DoE Readies Report On National IT Action Plan

The Department of Electronics (DoE) has
prepared the draft report on the IT action plan. The 100-page document is titled India IT
Vision 2010 Action Plan. The action plan has been made on the basis of Prime Minister AB
Vajpayee’s stated intention to make India a global Information Technology superpower
within the next 10 years. In a statement on March 22, Vajpayee said that his government
would "make India a global IT power and one of the world’s largest generators
and exporters of software in the next 10 years."

The task of fleshing out the PM’s
Vision was initially handed over to the Planning Commission, which then passed it to the
DoE. The DoE draft report has been forwarded to the Commission and will come up for
discussion at the newly re-constituted Development Council for Electronics Industry
(DCEI), under the chairmanship of Secretary DoE, in Delhi sometime this week. Another
round of meetings have been scheduled for later in the week with the industry and the
Government to try and work out chinks, if any, in the first draft.

As of now, the IT action plan is a 100-page
document which divides the task into three phases and 25 individual actions. Under the
phased approach, the first phase looks at consolidating existing gains in software
exports. The second calls for a build up through a bootstrap approach. While the third
calls for sustaining the work to take the country into true IT superstardom. The 25 items
listed in the Plan cover everything—from making education compulsory till the school
level to setting up of the National Information Infrastructure (NII) post-haste.
Individual aspects covered also include parameters such as setting up a mega-fab unit on
the hardware front to setting up a National Software Development Front to further
encourage software exports as well as help in the creation of a vibrant local market for
selling software. This is seen as an imperative if India is to move into developing
packaged software. Another area, where the Report lays stress is on developing cyber laws.
Thought the DoE had submitted a draft proposal of the laws to the Committee of
Secretaries, nothing much has happened. This was during the last days of the previous
United Front government. The Report calls for the resurrection of cyber laws and their
immediate implementation if the Vision has to come true. The Report also talks
exhaustively about the need to implement ecommerce at the earliest as well as on boosting
IT proliferation in the country. It has primarily focused on three important aspects of
IT; namely IT enhancement, software exports, and Digital Society.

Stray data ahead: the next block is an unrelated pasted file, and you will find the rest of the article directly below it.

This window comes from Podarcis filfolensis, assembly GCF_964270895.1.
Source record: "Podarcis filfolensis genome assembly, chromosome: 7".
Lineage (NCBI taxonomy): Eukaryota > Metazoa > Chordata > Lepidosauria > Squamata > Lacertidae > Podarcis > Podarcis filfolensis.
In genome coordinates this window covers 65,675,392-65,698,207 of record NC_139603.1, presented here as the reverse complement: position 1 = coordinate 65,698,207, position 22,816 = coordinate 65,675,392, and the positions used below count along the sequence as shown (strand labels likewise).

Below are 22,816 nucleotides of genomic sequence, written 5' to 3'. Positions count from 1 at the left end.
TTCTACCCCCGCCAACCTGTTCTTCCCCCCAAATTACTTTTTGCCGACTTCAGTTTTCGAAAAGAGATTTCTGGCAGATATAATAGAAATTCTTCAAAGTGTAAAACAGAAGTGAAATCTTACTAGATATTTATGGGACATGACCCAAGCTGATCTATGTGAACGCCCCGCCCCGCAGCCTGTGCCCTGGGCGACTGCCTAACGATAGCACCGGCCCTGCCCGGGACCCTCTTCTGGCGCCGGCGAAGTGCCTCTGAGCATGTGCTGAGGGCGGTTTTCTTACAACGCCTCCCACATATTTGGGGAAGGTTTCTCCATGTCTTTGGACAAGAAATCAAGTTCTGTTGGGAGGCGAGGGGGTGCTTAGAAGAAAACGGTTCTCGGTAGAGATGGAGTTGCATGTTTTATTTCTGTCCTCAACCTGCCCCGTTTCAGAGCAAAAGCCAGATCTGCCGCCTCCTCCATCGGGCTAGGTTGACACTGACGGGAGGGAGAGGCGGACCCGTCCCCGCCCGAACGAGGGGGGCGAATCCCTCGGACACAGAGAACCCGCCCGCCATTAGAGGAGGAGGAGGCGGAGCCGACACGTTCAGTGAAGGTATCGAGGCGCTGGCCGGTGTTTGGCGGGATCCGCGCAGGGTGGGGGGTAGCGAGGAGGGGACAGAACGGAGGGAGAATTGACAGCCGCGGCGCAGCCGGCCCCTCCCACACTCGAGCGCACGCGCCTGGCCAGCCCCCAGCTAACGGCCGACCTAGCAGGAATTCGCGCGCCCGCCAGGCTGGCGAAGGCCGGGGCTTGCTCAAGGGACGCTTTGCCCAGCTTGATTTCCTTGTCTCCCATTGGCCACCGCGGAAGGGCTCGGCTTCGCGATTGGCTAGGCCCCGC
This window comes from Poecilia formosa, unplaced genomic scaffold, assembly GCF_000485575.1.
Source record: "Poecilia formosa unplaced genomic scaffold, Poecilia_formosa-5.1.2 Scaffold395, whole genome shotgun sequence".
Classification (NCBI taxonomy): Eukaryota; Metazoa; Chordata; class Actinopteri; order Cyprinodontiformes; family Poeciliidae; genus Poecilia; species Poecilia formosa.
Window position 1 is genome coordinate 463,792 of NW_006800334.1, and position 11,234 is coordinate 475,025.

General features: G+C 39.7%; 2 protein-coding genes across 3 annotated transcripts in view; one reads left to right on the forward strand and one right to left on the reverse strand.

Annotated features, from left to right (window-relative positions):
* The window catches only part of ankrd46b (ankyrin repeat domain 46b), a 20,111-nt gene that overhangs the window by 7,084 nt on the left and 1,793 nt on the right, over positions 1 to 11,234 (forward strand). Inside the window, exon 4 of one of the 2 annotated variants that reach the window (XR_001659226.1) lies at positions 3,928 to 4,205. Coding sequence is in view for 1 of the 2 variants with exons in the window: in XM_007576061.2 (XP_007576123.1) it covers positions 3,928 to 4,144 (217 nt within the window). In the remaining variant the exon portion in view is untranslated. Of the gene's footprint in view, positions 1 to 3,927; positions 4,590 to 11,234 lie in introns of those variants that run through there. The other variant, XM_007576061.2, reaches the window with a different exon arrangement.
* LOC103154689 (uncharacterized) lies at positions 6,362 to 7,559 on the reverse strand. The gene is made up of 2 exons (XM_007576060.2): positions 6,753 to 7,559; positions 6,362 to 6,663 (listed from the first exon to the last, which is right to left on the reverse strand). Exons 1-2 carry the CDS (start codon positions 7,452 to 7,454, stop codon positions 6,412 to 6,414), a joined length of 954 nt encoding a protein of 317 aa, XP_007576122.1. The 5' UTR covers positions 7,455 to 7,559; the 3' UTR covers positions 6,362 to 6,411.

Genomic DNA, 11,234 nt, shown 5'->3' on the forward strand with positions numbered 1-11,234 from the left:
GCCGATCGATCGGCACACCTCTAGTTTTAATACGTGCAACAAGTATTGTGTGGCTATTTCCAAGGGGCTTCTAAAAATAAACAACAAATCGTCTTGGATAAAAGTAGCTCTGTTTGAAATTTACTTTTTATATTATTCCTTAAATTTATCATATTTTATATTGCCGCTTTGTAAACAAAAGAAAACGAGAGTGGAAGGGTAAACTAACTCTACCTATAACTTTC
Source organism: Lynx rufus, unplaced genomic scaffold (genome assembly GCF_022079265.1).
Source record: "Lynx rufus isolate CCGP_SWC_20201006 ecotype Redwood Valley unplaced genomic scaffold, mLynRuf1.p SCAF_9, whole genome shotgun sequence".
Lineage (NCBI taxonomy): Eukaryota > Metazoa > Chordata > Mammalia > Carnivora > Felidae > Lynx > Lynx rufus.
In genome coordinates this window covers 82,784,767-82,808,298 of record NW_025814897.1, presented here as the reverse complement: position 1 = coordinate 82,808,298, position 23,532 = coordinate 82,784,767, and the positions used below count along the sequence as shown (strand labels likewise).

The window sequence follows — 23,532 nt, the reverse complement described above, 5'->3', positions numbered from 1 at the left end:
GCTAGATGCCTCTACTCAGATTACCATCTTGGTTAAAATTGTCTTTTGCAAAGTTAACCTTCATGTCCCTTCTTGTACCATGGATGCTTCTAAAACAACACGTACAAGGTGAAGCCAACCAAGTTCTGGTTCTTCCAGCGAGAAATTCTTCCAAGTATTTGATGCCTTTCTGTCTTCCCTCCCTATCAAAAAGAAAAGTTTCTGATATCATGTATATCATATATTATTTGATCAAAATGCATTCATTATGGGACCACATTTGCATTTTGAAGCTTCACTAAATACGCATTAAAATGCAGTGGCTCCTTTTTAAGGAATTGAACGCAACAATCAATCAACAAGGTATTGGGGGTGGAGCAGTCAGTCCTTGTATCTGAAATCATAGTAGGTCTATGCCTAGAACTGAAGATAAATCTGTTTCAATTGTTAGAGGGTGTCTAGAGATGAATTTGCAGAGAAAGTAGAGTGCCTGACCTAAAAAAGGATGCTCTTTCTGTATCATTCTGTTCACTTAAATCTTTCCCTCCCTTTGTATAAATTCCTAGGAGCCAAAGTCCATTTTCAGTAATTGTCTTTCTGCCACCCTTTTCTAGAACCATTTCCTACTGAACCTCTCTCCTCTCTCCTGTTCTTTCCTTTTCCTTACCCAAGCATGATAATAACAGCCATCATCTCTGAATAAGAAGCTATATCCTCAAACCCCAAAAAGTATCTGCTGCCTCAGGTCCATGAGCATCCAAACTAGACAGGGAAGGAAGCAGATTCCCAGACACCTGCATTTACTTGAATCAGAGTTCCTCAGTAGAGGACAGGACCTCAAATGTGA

The Plan also looks at areas like
infrastructure, manpower development, as well as R&D. These three are seen as the main
stumbling blocks which could stymie the Vision from becoming a reality. To counter this,
the Report calls for urgent action on the infrastructure front, specifically to develop a
super structure that will not hinder hardware and software exports. To tackle the issue of
manpower, the Report calls for encouraging students at a very early stage. This can be
done by getting in computers at the school level and by encouraging more education to be
centered around computers. The Report also lists ways to strengthen the R&D
infrastructure in the country. As it could become the engine to fuel IT growth in the next
century.

According to sources within the government,
DoE’s current plan is merely a draft which is to be submitted to a committee of
senior bureaucrats constituted for this express purpose. The committee is represented by
Ministries of I&B, Communication, Commerce, Finance, Science & Technology, besides
Planning Commission. While each of the members have been asked to prepare their
Ministry’s view on what the plan should be, it has been left to the Planning
Commission to finally hammer out a policy framework which will then be submitted to the
PMO.

While the DoE’s plan calls for a
three-phase approach to the entire area of IT proliferation and development, there is a
feeling that it may not serve the purpose of domestic assimilation of IT, a stated purpose
of the PMO directive. As a consequence, the DoE proposals are likely to be seen in context
of proposals from other ministries and a final decision is likely to be taken in this
context.

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